The Gale That Bent The Tree

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From your back seat view
it might seem polite
polite to explain my reasons, or at least
say goodbye before leaving.
I see you’ve never been buffeted
by a hurricane that would have you believe
that you
are the gale that bends the tree, while he
is the frailest leaf.
It was never true.

His initial gust was subtle,
his excuse, plausible. His apology,
though perfunctory, was prompt,
manipulating my trust.
Later, when the downpour came
I thought communication
was the solution.
It incited his ire all the more, so I tried
to tread lightly in his tangled wood,
but even the bracken
seemed braced for attack.

My feather defences
were no match
for his clamorous brigade of tactics.
He demanded a white flag, then trampled it.
Love and romance were out of action
once the black knight
had captured the white queen. Turtle-doves
flew for cover, their coo-coos
fading in my grim chamber, beaks
melting in the heat of his rage.

His moods
ricocheted like a moth
locked in a bright closet; at dawn,
he was an orphan who had lost his way.
At breakfast he accused me of taking his keys
or his toothbrush
or one of his boots
and sometimes as many as three of his shoes.
All day I watched his humours fall and rise.
Nights when I begged for restful sleep,
he’d gleefully force-feed me rancid passion
thickly laced with bile and ice.

With tantrums, tricks and lies,
he blindly trained me
to recognise designer madness.
It’s time to leave.
Closing the door, I silently
ease
the catch into place.
I don’t say goodbye.

No brief farewell, no jester’s kiss
no faltering wave of the hand,
no sideways nod, nor backward glance
for the man who can turn a heart into glass,
then grind it back to sand.
.
A kind wind plays on my stretching wings.
lending me strength, sweeping me into flight.
I rise, swooping high, singing my rights,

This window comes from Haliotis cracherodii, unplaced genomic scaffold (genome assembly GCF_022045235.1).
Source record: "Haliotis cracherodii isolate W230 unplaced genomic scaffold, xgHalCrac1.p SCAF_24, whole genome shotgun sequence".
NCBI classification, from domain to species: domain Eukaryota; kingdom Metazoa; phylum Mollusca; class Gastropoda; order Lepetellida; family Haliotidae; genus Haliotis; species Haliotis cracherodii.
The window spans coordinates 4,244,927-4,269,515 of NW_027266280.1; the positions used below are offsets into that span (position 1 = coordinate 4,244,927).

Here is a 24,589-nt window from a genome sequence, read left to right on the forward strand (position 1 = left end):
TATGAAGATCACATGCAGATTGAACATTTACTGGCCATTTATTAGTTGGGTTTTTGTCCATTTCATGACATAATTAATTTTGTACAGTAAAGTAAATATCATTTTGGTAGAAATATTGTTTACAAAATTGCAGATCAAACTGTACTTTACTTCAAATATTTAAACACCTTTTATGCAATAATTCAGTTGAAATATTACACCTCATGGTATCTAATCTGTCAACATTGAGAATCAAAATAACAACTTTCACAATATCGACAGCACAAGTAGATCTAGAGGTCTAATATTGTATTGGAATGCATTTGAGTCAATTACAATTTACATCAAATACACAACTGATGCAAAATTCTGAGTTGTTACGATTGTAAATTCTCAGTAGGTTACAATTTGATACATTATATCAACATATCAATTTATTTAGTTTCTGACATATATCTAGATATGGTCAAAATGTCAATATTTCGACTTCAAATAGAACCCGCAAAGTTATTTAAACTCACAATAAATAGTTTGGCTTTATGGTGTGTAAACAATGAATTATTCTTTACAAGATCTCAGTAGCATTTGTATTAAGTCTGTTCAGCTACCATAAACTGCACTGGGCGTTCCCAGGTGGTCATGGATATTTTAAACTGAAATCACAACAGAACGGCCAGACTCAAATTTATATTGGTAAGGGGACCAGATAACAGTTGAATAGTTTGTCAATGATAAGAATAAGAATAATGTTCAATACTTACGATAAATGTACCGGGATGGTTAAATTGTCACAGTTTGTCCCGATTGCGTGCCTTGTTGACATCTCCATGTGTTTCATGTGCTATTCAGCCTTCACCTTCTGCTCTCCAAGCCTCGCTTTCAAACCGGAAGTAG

keeping my mission of freedom in sight
so when the hunter
takes up his gun,
he won’t be able
to shoot
me
down.

Domestic abuse takes many forms, but it generally follows a distinct pattern. The abuser will begin with a barely discernible drip. If left unchecked, the level of abuse will increase. It will become a stream and then a river. The innocent partner/child/parent/sibling will be swept along in an increasing torrent of accusations, threats, excuses, apologies, insults, twisted truths, outright lies, all kinds of weird head-fuckery and sometimes physical violence. Abusers will use any tool they can find in order to undermine, and they can be extremely imaginative and clever.

Many abusers are likeable and charming, appearing to be above reproach – which is how they get away with it for long enough to hone their skills – so when the victim complains, he or she is assumed to be making it up. Even professionals who have been trained to spot the signs might be blind to the perpetrator’s behaviour. This makes a horrible situation even worse for the abuser’s prey, who is diminished beyond all recognition, beyond all capacity break away without a great deal of support.

Fortunately, there are organisations that recognise abuse; who train and employ intelligent, compassionate support workers.  In my home town, we are lucky enough to have one such organisation; NDADA (North Devon Against Domestic Abuse).

Thank you, NDADA, thank you for your warmth and understanding, for advising me, for making me feel nurtured and for putting the strength back to my arms. You helped me to change my life around. Special thanks go to Wendy who started me on the journey and has encouraged me every step of the way.

©Jane Paterson Basil

there but for fortune…

…makes me cry every time

©Jane Paterson Basil

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